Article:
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Platinum, Palladium ETFs Hit 17-Month Highs


ETFs indexed to platinum group metals (PGMs) prices hit 17-month highs as Chinese car sales jumped 46% in January. Multiple factors combined to drive PGM prices to multi-year highs last week.

Ongoing signs of strength from the China’s economy, together with persistent supply shortages, are providing strong price support for PGM prices, with platinum rising 2.9% and palladium 2.6% mid-last week, before easing at the end of the week. More than two million vehicles were sold in China in January, a record monthly high, according to the China Association of Automobile Manufacturers. Chinese auto-catalyst demand alone accounts for 13% of global palladium demand.

Declines in South African production, resulting from both infrastructure and labor constraints, could exacerbate the current 2013 deficit if they persist. While the fundamental picture remains strongly constructive for the sector, a sharp build-up in net long futures positions (see page 4) remains a tactical price risk in the near-term. [Why Platinum and Palladium ETFs are Breaking Out]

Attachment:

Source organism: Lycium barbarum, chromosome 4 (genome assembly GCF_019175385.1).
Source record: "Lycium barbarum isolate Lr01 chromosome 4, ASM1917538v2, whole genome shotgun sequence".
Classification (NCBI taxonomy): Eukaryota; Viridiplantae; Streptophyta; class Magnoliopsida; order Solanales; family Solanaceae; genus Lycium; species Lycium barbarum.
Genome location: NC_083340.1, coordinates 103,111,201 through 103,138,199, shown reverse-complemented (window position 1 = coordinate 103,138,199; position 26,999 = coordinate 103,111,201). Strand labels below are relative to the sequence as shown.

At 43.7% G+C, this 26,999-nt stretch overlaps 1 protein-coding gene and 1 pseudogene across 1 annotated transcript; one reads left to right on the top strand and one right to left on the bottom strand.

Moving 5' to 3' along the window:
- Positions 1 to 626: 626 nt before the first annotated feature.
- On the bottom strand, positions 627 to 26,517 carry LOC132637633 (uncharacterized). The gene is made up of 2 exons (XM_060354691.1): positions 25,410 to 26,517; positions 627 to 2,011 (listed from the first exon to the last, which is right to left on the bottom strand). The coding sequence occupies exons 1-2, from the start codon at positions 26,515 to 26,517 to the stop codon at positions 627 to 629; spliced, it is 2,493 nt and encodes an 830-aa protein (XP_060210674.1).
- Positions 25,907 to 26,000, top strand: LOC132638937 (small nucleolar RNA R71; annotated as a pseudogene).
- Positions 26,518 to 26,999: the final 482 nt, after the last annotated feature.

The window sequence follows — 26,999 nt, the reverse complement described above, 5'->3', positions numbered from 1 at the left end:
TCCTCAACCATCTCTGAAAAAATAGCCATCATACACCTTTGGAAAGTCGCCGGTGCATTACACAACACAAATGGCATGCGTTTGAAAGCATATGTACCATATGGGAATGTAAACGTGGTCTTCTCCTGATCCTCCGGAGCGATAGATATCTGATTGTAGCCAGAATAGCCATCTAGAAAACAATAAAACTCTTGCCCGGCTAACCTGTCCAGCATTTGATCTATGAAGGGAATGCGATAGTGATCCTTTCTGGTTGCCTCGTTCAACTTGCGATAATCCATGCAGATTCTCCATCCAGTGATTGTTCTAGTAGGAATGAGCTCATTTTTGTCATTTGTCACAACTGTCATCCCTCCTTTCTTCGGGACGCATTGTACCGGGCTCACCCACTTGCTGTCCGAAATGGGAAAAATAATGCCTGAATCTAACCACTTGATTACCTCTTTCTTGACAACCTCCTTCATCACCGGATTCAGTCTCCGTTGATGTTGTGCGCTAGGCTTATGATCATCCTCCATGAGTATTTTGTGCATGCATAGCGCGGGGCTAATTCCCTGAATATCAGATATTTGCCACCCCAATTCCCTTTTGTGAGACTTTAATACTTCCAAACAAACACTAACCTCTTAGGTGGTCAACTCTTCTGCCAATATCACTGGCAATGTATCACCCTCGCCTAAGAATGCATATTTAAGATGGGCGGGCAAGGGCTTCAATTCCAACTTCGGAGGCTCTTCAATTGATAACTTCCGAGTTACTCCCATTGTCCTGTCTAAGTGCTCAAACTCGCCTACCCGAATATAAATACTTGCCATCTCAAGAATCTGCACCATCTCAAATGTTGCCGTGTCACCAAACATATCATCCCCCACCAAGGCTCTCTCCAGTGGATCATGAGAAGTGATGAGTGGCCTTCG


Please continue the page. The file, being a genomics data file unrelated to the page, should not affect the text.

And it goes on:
Russian palladium exports to Switzerland in 2012 drop 72% to lowest level in 22 years, exacerbating shortage. Swiss imports of palladium from Russia, a key barometer of Russian state sales, appear to be confirming a long-held industry suspicion that Russian state stockpiles are nearing exhaustion.  Russian stockpiles have contributed around 13% of global supply on average over the past 10 years. Current market expectations center on a looming 10% palladium supply shortfall in 2013, but this could widen if Russian state supply is withdrawn from the market altogether.

Chinese gold imports reach record level. Chinese gold imports from Hong Kong rose 47% in 2012 on a year earlier, indicating a continued strong appetite for bullion from emerging market countries. The 557 tonnes imported into China through Hong Kong last year represents over 10% of estimated global demand for 2012.

Precious metals prices hold firm as ECB dents market confidence. ECB President Draghi spooked financial markets last week, sending the Euro into a sharp downward spiral against major currencies after noting the downside risks attached to the recent Euro strength. The negative correlation between gold and the USD reached the highest level since October 2011 last week. The lower correlation to USD saw gold and silver prices rebound, despite USD strength.

Key events to watch this week: The persistent divergence between the US and Eurozone economies should become more apparent this week with Q4 GDP expected to confirm the on-going recession in the Euro Area. This is likely to contrast with the US data which have been showing consistent improvement recently. US retail sales and industrial production could give an upside surprise going on recent trends in other activity indicators. Meanwhile, the Bank of Japan is likely to confirm is aggressive policy loosening, keeping pressure on the Yen in order to give a lift to the moribund Japanese economy.

ETFS Physical Palladium Shares (PALL)